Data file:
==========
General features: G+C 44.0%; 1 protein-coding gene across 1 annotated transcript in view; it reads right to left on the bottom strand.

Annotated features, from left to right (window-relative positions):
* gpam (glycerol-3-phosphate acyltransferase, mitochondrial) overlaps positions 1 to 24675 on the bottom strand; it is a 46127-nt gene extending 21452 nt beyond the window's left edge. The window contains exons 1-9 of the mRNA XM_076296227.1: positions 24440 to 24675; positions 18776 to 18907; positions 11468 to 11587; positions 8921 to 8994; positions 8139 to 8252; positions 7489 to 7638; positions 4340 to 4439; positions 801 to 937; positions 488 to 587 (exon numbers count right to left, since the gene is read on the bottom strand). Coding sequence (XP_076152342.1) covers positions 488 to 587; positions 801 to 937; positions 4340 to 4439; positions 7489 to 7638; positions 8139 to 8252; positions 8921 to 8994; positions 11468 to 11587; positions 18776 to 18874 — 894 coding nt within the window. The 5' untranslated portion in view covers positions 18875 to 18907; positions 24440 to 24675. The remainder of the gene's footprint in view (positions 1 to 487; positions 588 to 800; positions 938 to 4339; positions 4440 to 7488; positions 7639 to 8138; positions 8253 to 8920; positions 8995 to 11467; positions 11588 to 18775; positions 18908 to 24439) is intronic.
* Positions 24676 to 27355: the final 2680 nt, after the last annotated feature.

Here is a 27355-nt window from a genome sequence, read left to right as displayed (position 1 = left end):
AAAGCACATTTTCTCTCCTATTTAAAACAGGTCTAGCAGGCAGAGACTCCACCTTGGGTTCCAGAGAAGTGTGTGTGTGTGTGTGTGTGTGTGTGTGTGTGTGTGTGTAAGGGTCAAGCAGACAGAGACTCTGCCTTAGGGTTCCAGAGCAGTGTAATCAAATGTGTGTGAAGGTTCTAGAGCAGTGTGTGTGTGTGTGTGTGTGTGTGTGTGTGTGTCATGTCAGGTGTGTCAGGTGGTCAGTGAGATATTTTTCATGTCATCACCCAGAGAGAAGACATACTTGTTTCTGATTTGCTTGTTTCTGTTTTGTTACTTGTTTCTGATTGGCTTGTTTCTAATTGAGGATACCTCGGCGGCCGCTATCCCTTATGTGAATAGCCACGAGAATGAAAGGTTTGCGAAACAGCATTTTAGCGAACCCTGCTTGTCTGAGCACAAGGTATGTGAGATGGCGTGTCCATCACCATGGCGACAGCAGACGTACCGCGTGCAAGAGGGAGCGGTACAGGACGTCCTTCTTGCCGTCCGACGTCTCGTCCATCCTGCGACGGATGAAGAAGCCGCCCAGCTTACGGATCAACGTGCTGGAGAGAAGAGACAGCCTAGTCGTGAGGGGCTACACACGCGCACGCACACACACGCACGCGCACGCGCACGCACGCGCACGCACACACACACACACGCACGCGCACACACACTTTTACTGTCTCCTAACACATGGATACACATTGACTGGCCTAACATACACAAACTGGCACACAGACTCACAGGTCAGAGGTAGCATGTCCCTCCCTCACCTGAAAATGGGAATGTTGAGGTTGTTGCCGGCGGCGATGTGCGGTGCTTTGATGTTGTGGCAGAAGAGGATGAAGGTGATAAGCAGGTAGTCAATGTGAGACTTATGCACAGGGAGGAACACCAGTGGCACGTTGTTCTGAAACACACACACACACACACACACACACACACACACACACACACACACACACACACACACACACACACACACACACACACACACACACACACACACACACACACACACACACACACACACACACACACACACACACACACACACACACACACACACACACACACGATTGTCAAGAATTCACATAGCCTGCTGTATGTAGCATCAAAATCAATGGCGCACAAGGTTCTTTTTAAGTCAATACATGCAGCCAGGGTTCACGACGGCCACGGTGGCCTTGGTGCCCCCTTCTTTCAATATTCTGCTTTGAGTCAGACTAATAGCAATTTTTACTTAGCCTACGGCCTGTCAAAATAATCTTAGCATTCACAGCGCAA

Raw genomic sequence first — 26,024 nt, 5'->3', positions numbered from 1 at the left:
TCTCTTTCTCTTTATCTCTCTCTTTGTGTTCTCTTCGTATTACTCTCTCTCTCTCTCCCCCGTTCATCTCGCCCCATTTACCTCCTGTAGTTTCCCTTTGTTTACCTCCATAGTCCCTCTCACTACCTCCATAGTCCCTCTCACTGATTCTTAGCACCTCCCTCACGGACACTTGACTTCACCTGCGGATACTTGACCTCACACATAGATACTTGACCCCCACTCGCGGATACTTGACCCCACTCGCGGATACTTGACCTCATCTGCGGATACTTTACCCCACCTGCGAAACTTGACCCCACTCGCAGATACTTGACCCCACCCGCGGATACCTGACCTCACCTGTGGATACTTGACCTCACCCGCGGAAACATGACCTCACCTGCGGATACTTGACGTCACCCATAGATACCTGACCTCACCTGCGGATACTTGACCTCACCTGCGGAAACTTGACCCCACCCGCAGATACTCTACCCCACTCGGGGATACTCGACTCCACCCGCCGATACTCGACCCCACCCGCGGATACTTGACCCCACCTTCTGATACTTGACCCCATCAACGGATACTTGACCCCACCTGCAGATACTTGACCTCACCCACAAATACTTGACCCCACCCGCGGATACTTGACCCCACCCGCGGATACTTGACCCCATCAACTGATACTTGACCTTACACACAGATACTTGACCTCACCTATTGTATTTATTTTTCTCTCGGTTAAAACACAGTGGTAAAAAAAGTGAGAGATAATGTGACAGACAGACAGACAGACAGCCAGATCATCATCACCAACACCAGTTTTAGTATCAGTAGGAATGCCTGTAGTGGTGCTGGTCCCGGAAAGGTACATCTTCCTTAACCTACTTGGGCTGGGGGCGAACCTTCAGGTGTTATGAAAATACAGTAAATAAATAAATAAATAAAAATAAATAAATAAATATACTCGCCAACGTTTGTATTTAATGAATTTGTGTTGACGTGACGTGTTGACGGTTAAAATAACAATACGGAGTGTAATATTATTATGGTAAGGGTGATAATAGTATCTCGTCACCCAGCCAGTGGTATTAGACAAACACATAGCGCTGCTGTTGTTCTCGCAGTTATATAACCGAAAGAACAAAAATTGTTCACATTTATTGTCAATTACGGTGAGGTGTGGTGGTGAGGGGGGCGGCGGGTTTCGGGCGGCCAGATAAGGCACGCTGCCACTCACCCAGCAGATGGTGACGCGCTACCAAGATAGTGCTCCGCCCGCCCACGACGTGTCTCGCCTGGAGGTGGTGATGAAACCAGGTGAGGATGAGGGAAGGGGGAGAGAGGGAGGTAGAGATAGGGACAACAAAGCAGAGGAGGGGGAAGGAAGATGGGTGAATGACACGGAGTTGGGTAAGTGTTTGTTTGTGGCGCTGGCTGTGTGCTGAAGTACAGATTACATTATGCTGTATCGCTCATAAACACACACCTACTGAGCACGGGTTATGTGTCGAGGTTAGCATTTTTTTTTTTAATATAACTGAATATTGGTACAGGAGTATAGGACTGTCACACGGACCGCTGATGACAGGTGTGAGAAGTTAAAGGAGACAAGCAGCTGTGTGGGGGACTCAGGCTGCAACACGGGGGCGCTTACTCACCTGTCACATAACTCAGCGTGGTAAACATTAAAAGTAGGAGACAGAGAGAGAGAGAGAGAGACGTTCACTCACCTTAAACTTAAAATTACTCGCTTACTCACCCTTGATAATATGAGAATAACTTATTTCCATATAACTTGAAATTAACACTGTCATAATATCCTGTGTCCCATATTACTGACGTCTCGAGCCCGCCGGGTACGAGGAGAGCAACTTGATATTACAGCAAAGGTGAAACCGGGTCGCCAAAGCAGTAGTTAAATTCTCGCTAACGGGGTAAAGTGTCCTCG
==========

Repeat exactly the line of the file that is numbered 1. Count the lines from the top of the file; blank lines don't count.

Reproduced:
General features: G+C 44.0%; 1 protein-coding gene across 1 annotated transcript in view; it reads right to left on the bottom strand.